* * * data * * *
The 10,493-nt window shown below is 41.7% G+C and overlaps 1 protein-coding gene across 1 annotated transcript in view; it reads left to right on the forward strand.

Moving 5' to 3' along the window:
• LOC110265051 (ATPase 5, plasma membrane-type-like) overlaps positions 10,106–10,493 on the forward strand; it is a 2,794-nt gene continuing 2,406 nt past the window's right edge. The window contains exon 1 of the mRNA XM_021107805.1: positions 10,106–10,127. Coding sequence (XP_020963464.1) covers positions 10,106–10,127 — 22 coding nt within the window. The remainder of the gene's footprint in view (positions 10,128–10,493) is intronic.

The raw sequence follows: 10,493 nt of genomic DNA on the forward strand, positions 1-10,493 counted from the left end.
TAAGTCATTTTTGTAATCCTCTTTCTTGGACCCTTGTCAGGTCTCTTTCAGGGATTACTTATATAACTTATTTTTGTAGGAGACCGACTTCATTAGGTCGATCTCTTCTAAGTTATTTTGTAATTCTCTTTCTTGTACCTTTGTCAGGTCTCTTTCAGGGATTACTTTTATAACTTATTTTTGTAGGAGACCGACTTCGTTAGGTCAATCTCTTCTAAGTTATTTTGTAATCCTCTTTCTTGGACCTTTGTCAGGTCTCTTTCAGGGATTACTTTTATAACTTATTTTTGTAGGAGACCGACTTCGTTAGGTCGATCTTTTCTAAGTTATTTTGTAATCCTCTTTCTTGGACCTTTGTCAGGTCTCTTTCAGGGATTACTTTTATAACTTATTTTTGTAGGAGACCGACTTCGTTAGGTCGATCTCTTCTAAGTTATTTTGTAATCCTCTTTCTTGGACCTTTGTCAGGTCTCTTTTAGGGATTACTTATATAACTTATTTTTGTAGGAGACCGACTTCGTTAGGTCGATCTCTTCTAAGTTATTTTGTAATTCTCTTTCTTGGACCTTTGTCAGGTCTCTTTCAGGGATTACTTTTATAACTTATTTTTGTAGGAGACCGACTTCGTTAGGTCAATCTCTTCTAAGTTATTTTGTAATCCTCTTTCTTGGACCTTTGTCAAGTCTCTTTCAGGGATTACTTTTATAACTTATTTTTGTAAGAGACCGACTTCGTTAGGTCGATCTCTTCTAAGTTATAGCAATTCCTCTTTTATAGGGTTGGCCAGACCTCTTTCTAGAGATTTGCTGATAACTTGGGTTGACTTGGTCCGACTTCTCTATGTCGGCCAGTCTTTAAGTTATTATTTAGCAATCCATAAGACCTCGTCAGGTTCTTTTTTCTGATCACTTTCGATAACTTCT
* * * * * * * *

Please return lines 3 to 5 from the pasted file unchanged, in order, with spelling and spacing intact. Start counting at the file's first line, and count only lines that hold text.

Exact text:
• LOC110265051 (ATPase 5, plasma membrane-type-like) overlaps positions 10,106–10,493 on the forward strand; it is a 2,794-nt gene continuing 2,406 nt past the window's right edge. The window contains exon 1 of the mRNA XM_021107805.1: positions 10,106–10,127. Coding sequence (XP_020963464.1) covers positions 10,106–10,127 — 22 coding nt within the window. The remainder of the gene's footprint in view (positions 10,128–10,493) is intronic.

The raw sequence follows: 10,493 nt of genomic DNA on the forward strand, positions 1-10,493 counted from the left end.
TAAGTCATTTTTGTAATCCTCTTTCTTGGACCCTTGTCAGGTCTCTTTCAGGGATTACTTATATAACTTATTTTTGTAGGAGACCGACTTCATTAGGTCGATCTCTTCTAAGTTATTTTGTAATTCTCTTTCTTGTACCTTTGTCAGGTCTCTTTCAGGGATTACTTTTATAACTTATTTTTGTAGGAGACCGACTTCGTTAGGTCAATCTCTTCTAAGTTATTTTGTAATCCTCTTTCTTGGACCTTTGTCAGGTCTCTTTCAGGGATTACTTTTATAACTTATTTTTGTAGGAGACCGACTTCGTTAGGTCGATCTTTTCTAAGTTATTTTGTAATCCTCTTTCTTGGACCTTTGTCAGGTCTCTTTCAGGGATTACTTTTATAACTTATTTTTGTAGGAGACCGACTTCGTTAGGTCGATCTCTTCTAAGTTATTTTGTAATCCTCTTTCTTGGACCTTTGTCAGGTCTCTTTTAGGGATTACTTATATAACTTATTTTTGTAGGAGACCGACTTCGTTAGGTCGATCTCTTCTAAGTTATTTTGTAATTCTCTTTCTTGGACCTTTGTCAGGTCTCTTTCAGGGATTACTTTTATAACTTATTTTTGTAGGAGACCGACTTCGTTAGGTCAATCTCTTCTAAGTTATTTTGTAATCCTCTTTCTTGGACCTTTGTCAAGTCTCTTTCAGGGATTACTTTTATAACTTATTTTTGTAAGAGACCGACTTCGTTAGGTCGATCTCTTCTAAGTTATAGCAATTCCTCTTTTATAGGGTTGGCCAGACCTCTTTCTAGAGATTTGCTGATAACTTGGGTTGACTTGGTCCGACTTCTCTATGTCGGCCAGTCTTTAAGTTATTATTTAGCAATCCATAAGACCTCGTCAGGTTCTTTTTTCTGATCACTTTCGATAACTTCT